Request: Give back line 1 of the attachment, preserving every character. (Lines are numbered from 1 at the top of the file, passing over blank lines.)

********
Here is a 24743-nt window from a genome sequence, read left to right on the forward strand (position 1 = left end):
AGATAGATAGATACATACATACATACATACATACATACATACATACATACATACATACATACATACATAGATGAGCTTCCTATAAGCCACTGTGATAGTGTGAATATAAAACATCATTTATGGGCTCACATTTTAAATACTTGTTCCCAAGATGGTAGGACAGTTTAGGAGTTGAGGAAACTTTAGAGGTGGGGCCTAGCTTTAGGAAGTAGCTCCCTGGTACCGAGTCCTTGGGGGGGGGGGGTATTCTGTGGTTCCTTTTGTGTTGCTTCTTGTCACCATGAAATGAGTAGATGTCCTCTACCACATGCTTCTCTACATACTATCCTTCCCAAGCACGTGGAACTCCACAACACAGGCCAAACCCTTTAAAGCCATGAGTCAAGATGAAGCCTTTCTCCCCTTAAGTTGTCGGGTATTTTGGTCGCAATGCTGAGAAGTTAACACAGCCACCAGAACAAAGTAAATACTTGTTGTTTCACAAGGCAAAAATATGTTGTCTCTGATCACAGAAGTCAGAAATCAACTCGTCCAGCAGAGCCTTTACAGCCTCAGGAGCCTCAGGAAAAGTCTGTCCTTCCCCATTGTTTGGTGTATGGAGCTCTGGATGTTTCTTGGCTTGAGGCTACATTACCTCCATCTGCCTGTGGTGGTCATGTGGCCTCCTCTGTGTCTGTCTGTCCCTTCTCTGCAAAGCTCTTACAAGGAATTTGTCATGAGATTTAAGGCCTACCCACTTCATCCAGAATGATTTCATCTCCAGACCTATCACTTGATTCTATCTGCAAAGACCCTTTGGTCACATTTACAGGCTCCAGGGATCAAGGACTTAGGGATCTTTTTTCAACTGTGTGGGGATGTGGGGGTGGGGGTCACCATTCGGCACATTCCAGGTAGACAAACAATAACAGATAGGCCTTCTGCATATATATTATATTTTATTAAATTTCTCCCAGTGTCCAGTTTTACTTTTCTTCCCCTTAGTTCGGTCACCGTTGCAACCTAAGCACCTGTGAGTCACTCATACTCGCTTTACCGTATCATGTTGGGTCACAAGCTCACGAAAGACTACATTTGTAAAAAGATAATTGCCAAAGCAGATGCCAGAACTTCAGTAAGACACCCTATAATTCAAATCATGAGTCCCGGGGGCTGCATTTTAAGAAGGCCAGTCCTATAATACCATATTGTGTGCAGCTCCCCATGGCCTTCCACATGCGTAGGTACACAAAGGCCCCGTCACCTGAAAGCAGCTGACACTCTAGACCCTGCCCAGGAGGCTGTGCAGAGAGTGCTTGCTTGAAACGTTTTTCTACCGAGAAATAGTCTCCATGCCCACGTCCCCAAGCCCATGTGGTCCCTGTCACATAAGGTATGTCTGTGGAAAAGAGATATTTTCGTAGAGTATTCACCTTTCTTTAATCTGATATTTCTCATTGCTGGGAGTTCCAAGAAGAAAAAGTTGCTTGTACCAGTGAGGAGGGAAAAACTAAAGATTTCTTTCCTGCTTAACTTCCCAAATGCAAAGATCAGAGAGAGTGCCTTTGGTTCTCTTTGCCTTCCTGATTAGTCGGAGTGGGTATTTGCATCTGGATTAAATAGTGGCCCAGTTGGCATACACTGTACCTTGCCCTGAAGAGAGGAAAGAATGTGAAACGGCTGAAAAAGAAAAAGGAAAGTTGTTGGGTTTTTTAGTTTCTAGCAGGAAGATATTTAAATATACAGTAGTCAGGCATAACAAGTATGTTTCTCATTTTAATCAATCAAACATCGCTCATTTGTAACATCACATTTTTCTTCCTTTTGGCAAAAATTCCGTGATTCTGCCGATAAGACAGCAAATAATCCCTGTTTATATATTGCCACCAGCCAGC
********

Here is a 24743-nt window from a genome sequence, read left to right on the forward strand (position 1 = left end):